I personally have run into many students whose future aims include nothing more than being popular and being paid large amounts of money to live a particular lifestyle (gym, tan, laundry). Unfortunately, television and other media is ripe with examples of people cashing in on these types of lifestyles and such examples can have a major impact on both the motivation and the way our students view their education. I believe that a large number of students who adopt this way of life fail to realize that very few individuals will succeed at gaining celebrity status and so waste precious time becoming a type of person someone will want to watch rather than becoming the type of person others would want to be.
Our current society aims at providing short term gratification through the medium of watching largely uneducated people demonstrate just how uneducated they are; worse still a kind of admiration has been placed on these celebrities. It is not hard to see that academic progress and discoveries currently take a backseat to celebrity news and culture. Growing up in this kind of atmosphere has definitely impacted our youth and I think the application of Stoic self-discipline and simplicity can serve as a way to combat the present unpopular attitudes around learning.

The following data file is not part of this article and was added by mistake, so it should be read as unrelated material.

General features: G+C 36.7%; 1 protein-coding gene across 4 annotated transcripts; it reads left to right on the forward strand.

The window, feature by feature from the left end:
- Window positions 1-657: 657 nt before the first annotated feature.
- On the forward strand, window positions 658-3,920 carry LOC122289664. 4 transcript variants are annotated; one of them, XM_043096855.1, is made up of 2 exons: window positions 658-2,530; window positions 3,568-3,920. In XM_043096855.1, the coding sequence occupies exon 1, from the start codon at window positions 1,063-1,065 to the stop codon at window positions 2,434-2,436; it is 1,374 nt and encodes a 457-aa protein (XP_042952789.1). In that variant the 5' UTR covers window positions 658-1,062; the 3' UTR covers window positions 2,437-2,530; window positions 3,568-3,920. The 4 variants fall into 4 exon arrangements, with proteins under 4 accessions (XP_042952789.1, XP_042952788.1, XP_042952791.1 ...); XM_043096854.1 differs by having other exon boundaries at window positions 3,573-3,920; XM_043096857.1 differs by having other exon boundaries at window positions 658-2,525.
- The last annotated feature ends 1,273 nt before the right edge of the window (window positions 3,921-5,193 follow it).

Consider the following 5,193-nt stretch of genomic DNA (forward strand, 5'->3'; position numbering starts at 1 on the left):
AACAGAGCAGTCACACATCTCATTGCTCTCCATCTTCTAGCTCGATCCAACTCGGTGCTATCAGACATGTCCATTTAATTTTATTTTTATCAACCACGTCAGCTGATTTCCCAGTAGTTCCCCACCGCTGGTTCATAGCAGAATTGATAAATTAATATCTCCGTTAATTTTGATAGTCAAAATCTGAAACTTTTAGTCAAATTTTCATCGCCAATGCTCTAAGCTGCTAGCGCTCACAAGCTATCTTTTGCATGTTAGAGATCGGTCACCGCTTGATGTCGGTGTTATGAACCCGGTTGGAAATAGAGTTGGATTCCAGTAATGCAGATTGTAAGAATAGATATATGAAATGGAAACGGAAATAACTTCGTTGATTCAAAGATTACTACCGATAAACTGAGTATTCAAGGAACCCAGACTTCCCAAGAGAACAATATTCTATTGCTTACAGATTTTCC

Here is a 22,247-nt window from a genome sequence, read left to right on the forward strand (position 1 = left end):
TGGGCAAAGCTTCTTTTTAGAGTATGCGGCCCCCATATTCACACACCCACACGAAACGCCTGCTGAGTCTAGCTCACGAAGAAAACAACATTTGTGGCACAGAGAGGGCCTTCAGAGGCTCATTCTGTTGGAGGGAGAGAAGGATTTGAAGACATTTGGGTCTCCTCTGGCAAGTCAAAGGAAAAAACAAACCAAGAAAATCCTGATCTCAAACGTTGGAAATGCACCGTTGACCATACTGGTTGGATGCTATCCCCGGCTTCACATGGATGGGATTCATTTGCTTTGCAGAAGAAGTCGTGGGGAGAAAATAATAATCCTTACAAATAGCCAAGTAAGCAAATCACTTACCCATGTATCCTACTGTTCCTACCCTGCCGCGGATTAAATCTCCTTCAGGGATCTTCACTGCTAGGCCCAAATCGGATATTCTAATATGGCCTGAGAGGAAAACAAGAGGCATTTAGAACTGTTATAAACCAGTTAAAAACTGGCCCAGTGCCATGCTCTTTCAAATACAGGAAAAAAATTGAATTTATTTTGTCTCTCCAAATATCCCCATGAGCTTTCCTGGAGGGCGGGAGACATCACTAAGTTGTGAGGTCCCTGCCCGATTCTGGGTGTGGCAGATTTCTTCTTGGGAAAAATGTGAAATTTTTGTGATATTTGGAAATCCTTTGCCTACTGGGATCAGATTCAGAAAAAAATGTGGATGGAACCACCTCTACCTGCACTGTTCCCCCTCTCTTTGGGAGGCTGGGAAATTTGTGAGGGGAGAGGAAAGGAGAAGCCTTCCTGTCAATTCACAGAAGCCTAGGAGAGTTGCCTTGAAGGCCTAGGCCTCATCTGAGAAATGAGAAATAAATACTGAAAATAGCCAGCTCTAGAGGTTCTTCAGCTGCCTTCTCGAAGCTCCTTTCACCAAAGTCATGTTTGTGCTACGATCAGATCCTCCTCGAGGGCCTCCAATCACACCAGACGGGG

Even the ancient Stoics recognized that one of the big problems we face stem from our desire to always want more than what we currently possess. Humans seem to have an insatiable hunger for more that can have both positive and negative impacts on our lives. In one sense we are always striving to create a better life for ourselves and those around us, and yet in another sense this same attitude can often lead to despair, depression, and a lack of appreciation for what we currently have. No matter how good things are, most of us believe they could always be better.